May 26, 2005


Down the Toilet at Newsweek: Dungeon legend and the peril of anonymous sources. (Jack Shafer, May 16, 2005, Slate)

[I] wonder why Newsweek wasn't more skeptical about Quran-desecration charges. Muslims so venerate the Quran that they are outraged if anyone touches one without first washing their hands, let alone put it into a dung-hole. One would guess that this sort of desecration would be too outrageous to be common, but a short voyage on the Nexis Wayback Machine proves it to be almost widespread. The earliest example I found was from an Aug. 18, 1983, Associated Press story filed in Islamabad, Pakistan. A Western traveler told the AP that Soviet soldiers and Afghan troops had used mosques as toilets and shredded the Quran for toilet paper. "My impression is that they were trying to humiliate the Afghans, but it just makes them hate (the Soviets) even more," the traveler said. The AP noted that it couldn't confirm the story.

On March 12, 1986, Australia's Advertiser reported that religious authorities in Saudi Arabia ban the flushing of local newspapers because their pages "usually contain a verse from the Koran." On Nov. 18, 1987, the AP moved another story—dateline, Washington—advancing a conservative human rights organization's claim that Soviet troops used mosques as latrines and the Quran as toilet paper.

Moving into the 1990s, Muslims beheaded a Nigerian Christian after his wife was accused of using the Quran as toilet paper, according to a Jan. 3, 1995, AP account. Before the arrest of Timothy McVeigh in the Oklahoma City bombing case, the American-Arab Relations Committee told the AP (April 21, 1995) of receiving calls from people who said the Quran should be used as toilet paper. Deutsche Presse-Agentur (Feb. 8, 1999) reported that Philippine troops had burned mosques and flushed a torn-up Quran down a toilet to agitate Muslim rebels. The Quran-as-toilet-paper charge has even been leveled against Muslim militants by Russia's Interfax (Oct. 1, 1999).

All of the stories cited above are poorly sourced, so it's anybody's guess how many of them are true. But just as every paranoid has at least one enemy, an actual case of the toilet-paper story is documented in Nexis: 15 years ago, an Israeli soldier used pages from a Quran as toilet paper when he found it in a bathroom of a boys' school in which his unit bivouacked (Jerusalem Post, May 29, 1989). He said it was accidental, and he apologized, as did his superiors.

Compare the ubiquity of the toilet story with other kinds of Quran desecration. In my Nexis sifting I found only a handful of examples from the last 25 years: A man rips up a Quran (Statesman, India, March 27, 2001); the non-believers burn a Quran in India (San Jose Mercury News, March 23, 2001); and an Iraqi woman protests the search of her bag, which contains a Quran, by U.S. trooper's dog (Agence France Presse, Oct. 31, 2003). All unspeakable violations, but none with staying power of the toilet-paper meme.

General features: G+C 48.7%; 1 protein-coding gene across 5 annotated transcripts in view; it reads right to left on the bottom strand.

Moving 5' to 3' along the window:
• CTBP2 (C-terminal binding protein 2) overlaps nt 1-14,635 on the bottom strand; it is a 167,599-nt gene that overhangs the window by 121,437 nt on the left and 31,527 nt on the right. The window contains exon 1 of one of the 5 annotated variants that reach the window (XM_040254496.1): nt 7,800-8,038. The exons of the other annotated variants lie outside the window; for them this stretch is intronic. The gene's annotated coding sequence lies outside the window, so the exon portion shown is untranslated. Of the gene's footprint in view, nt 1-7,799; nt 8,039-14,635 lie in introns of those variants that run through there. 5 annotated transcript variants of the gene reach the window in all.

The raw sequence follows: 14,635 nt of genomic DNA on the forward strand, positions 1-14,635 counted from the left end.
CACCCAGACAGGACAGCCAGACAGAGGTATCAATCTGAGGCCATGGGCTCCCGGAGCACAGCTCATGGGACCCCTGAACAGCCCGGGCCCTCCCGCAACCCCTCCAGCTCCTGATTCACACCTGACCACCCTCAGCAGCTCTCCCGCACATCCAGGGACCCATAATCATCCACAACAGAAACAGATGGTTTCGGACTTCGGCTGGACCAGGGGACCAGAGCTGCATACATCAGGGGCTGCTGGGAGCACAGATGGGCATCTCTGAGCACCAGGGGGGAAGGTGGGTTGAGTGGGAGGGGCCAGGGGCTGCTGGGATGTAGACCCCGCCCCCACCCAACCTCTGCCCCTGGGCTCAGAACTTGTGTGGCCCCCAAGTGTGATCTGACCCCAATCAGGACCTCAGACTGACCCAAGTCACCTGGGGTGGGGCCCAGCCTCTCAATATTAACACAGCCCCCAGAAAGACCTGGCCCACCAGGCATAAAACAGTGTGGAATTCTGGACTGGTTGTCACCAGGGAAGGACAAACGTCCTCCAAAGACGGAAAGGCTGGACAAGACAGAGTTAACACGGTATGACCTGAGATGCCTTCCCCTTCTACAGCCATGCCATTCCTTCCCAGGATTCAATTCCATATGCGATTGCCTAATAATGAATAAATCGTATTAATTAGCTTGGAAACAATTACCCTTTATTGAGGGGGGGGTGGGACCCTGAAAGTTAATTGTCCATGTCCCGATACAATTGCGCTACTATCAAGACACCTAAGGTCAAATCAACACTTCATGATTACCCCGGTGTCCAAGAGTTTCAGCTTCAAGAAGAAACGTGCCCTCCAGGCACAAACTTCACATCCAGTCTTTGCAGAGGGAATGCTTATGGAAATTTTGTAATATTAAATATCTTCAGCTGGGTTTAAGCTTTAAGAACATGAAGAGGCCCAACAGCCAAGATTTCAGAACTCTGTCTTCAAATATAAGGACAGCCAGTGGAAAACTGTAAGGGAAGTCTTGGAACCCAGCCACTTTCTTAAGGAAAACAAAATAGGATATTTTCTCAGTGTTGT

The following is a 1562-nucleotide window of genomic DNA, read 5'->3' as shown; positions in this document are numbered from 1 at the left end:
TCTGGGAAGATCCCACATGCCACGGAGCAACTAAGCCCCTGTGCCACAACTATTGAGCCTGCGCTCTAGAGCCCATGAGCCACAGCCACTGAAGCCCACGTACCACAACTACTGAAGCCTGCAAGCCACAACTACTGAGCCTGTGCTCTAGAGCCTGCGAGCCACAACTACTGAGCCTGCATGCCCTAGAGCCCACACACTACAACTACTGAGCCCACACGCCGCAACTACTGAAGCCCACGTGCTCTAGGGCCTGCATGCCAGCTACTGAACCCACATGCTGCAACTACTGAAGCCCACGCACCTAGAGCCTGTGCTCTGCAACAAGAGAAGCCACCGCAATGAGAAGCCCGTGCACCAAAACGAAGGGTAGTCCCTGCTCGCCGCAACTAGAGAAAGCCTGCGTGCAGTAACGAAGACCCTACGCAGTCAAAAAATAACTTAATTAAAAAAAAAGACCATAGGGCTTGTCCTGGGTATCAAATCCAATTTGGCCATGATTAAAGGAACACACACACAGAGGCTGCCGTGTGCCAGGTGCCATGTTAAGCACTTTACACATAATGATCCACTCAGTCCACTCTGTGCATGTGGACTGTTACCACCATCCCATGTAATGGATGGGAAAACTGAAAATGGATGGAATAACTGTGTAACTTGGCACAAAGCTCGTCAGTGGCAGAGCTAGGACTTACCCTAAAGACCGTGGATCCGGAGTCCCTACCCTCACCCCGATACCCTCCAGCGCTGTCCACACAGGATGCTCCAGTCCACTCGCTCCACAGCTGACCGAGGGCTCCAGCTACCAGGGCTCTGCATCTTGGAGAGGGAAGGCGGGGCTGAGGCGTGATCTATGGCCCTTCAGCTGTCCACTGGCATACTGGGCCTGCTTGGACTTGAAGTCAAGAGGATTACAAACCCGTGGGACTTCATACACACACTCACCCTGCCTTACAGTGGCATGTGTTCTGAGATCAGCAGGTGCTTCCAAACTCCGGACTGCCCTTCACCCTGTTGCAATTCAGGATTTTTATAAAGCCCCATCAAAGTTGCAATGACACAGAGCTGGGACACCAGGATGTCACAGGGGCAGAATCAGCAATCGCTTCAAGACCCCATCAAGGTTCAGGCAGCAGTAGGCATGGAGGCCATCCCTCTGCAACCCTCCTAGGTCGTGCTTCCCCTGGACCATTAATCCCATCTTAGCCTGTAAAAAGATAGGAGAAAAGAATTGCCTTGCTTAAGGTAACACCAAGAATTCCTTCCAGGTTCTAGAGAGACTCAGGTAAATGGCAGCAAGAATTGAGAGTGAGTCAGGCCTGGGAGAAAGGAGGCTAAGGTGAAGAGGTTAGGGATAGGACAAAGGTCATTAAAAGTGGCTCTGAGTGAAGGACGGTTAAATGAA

Could it be that the Gitmo prisoners lied or exaggerated about the Quran story, pushing forward the most outrageous meme in their inventory, and that their inflated charges percolated up to Newsweek?

This is al-Qa'eda Rule 18: 'You must claim you were tortured' (Alasdair Palmer, 30/01/2005, Daily Telegraph)
The horrors of what undoubtedly took place in Abu Ghraib, the prison in Iraq, have convinced many people that the Americans must also have administered hideous tortures to everyone they imprisoned at Guantanamo. In fact it is not at all clear that the Americans have tortured anyone in Guantanamo. Some of the "sexual tortures" – women interrogators rubbing their breasts against the backs of those being questioned – sound, to Western ears, too close to the comfy chair of Monty Python's Spanish Inquistion to be taken seriously. Surprisingly, perhaps, the US army authorities took them very seriously: they dismissed for "inappropriate conduct" a female interrogator who was found to have run her fingers through one detainee's hair and sat on his lap during an interrogation.

The detainees in Guantanamo were certainly humiliated and made to feel extremely uncomfortable. They may have been deprived of light and sleep and forced to stand for long periods. But did it constitute torture? The US Department of Defence insists that none of the Britons even alleged they had been tortured or abused until October last year – and that when US officials investigated those claims, they not only found they had no foundation, but that one of the Britons had assaulted one of his interrogators.

The men's claim that they were tortured at Guantanamo should also be set in the context of the al-Qa'eda training manual discovered during a raid in Manchester a couple of years ago. Lesson 18 of that manual, whose authenticity has not been questioned, emphatically states, under the heading "Prison and Detention Centres", that, when arrested, members of al-Qa'eda "must insist on proving that torture was inflicted on them by state security investigators. [They must] complain to the court of mistreatment while in prison".

Posted by Orrin Judd at May 26, 2005 12:49 PM

So, can we shoot them under rule .303 now? (Used SMLEs are surprisingly affordable these days.)

Posted by: Mike Morley at May 26, 2005 1:14 PM


Excellent catch.

Posted by: oj at May 26, 2005 1:17 PM

So does that mean I win a book? Or a used Enfield? :-)

Posted by: Mike Morley at May 26, 2005 4:11 PM

Send me your address--I'll see if I can find my copy of Breaker by Kit Denton...

Posted by: oj at May 26, 2005 4:44 PM

I just keep picturing a toilet made for the Jolly Green Giant. What else could possibly allow for the passage of a fairly sizable book?

Posted by: DL Meadows at May 26, 2005 7:06 PM